Duncan-Jones also suggests that we must take seriously the views of National Portrait Gallery curator Dr. Tarnya Cooper and by David Piper that the Cobbe Portrait may actually be courtier Thomas Overbury, rather than Shakespeare (and I have to say it does bear a positively striking resemblance to the known original Overbury portrait, now at the Bodleian - image here, at the top of the page).

The case for Overbury seems to me to be just as good, if not better, as that for Shakespeare. Both are circumstantial, but if I had to make a call, I think Duncan-Jones has the stronger argument.

But the new Shakespeare attributions don't end there. The Telegraph reported yesterday that a new book suggests Shakespeare wrote six additional works than are usually credited to him. In Enter Pursued by a Bear, independent scholar (and psychotherapist) John Casson believes he's found Shakespeare's earliest published poem, his first comedy, and two early tragedies. Reaction to those suggestions is, I'm sure, forthcoming.

Tuesday, March 17, 2009

Happy Evacuation Day!

It may be St. Patrick's Day everywhere, but here in Boston it's Evacuation Day too, the anniversary of the British army's departure from the city in 1776. John Bell's posted a pertinent letter relating to the sailing of the fleet, in which the (apparently patriot-leaning) correspondent writes: "March is the most tempestuous month of the year upon the American coast; so that without a miracle this wretched fleet must be dispersed and lost. It is impossible that more events could concur to render their distress complete, and their ruin almost inevitable."

Bit of wishful (and rather morbid) thinking, that?

Monday, March 16, 2009

Early MA Land Deeds on Display

In the Globe today, an article highlighting a new exhibit at the Plymouth County Registry of Deeds, where notable land records from across the centuries are displayed in the building's entrance hall.

Sunday, March 15, 2009

Book Review: "Banana"

Read Dan Koeppel's Banana: The Fate of the Fruit that Changed the World (Hudson Street Press, 2008), and I bet you'll never look at a banana quite the same way again. Expanding on a 2005 Popular Science article, Koeppel's book is a biological, political and commercial history of the banana. It is also a call to action, since the banana as we know it may be just years away from disappearing completely thanks to a fast-moving series of pathogens which have the potential to bring its reign atop the fruit bowl to a precipitous end.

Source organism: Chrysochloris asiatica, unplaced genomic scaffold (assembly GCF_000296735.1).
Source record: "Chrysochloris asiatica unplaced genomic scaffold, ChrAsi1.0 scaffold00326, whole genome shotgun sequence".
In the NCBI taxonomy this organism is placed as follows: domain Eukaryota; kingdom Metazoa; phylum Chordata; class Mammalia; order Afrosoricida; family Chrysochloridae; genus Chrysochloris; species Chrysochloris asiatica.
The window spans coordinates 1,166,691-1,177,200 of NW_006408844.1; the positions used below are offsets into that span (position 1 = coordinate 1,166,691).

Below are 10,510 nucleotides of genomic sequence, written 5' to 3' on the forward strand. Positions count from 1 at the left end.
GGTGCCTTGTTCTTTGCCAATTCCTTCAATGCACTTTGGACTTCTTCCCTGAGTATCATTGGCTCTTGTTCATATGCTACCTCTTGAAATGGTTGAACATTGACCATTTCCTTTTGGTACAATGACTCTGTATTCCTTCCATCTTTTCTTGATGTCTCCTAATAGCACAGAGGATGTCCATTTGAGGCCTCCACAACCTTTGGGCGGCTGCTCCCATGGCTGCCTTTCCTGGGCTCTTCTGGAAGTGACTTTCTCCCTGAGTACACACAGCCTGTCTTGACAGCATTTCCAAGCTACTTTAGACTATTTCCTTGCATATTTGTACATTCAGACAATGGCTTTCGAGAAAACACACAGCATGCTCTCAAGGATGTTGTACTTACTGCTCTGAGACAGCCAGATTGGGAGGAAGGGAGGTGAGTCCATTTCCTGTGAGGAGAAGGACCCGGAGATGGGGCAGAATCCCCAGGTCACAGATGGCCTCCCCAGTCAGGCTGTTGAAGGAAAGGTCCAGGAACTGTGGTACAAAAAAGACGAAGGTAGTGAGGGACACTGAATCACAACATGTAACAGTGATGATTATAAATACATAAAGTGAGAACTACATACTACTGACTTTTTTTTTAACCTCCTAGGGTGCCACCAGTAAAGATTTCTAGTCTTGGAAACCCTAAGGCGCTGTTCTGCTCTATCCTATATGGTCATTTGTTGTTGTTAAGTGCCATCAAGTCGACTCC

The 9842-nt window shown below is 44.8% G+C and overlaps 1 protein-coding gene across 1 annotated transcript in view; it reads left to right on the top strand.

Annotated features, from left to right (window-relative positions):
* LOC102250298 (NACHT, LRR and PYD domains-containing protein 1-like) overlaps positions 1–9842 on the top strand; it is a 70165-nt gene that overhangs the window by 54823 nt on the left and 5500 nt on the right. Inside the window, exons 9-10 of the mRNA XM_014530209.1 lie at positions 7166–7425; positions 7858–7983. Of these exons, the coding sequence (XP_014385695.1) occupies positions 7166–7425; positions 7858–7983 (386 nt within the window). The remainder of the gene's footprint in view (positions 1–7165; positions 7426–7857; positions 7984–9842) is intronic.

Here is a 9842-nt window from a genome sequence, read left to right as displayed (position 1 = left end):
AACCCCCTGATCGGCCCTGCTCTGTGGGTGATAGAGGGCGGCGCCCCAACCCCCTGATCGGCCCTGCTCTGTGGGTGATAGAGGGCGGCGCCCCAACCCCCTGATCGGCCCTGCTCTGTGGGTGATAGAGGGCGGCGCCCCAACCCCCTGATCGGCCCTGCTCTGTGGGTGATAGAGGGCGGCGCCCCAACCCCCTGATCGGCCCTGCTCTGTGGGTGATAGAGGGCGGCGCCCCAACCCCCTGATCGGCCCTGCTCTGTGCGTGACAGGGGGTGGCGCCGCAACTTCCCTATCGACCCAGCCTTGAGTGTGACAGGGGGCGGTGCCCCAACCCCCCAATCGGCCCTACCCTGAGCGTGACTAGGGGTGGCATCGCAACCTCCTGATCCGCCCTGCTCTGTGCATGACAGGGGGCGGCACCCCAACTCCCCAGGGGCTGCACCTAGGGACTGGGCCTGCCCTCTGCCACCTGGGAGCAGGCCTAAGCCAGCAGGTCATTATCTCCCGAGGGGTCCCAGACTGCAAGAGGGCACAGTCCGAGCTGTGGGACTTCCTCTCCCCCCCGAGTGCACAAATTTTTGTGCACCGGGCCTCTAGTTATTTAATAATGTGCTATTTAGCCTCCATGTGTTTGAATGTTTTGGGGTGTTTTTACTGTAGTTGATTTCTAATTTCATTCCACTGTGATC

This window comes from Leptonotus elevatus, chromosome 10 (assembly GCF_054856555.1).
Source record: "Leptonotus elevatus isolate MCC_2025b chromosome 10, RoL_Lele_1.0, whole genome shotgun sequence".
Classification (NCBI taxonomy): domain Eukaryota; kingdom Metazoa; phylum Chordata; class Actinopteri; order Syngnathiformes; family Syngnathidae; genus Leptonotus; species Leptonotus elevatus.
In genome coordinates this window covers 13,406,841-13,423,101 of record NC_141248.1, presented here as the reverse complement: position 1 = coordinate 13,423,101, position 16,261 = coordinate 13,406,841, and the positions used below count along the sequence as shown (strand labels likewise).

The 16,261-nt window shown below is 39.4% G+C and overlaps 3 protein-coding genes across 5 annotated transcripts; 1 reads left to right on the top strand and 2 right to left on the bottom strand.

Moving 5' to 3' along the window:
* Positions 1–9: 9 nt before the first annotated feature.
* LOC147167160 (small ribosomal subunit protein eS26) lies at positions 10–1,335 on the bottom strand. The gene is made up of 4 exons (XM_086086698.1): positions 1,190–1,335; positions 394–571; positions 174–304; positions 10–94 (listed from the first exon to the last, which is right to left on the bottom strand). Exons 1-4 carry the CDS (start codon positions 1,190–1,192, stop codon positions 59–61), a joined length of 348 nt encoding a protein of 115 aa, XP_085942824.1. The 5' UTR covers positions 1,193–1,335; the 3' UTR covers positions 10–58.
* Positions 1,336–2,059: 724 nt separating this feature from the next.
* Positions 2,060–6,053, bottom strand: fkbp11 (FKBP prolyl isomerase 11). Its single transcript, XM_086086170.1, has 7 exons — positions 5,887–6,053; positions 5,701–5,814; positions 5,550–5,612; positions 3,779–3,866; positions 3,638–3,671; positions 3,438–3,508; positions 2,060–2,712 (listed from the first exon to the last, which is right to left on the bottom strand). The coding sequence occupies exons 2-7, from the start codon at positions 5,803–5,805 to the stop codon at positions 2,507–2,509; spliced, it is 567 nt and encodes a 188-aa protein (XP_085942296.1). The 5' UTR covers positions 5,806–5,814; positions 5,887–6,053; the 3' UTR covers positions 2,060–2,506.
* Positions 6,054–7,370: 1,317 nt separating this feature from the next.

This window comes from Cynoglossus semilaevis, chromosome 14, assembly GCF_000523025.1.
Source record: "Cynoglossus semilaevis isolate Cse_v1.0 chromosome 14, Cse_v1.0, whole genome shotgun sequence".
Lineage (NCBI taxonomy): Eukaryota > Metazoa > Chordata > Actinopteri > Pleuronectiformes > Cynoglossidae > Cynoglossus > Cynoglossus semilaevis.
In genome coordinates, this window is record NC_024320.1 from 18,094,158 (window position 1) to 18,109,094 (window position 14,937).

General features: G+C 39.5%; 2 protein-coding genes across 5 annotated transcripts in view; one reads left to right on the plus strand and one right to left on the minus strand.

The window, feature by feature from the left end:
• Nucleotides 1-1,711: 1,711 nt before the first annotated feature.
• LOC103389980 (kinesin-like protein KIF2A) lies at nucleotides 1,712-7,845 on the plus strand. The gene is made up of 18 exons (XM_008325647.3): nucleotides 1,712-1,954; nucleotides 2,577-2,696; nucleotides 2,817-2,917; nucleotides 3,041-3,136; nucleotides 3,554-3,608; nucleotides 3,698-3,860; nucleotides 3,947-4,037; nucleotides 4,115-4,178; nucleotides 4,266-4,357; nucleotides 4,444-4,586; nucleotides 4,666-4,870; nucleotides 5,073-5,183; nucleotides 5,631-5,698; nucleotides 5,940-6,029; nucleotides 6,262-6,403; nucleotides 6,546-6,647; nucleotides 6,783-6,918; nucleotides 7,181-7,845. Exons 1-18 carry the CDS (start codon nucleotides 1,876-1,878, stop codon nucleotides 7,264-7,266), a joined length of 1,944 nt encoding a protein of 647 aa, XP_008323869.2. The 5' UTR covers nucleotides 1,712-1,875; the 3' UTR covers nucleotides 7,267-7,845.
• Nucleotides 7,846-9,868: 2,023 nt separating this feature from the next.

Part travelogue, part exposé, part history lesson, Koeppel's book takes us from the banana plantations to Latin America to the village plots of Africa to the research labs of Belgium, where scientists are racing against time to combat the spreading plague and make the world safe for bananas. What remains to be seen is whether the ultimately successful fruit will be the variety we currently eat (the Cavendish), or if some other version will have to be (or even can be) modified to meet the consumer needs the Cavendish currently satisfies (easily transported, hard to bruise, on a regular ripening schedule). It's happened before; the variety of banana grown and marketed until the late 1950s was the Gros Michel, which succumbed to the same cocktail of diseases our current banana faces today.

The banana's checkered past is laid bare here as Koeppel peels away the decades of nefarious practices engaged in by the large banana companies in Central and South America and the Caribbean as they fought each other for the commercial edge (and in the process greatly abused their works, the environment, and the governments of the nations they practically controlled). And Koeppel's point about the inherent weaknesses of the banana as an export crop is a good one: if we followed the precepts of locavorism, the banana would be about the last thing most of us would be eating, and perhaps that's the way it should be. But, as he writes, that seems unlikely, so perhaps at least understanding what's behind what we're eating is the best we can do for now.

A worthy book; I learned a great deal.

Book Review: "Peter's War"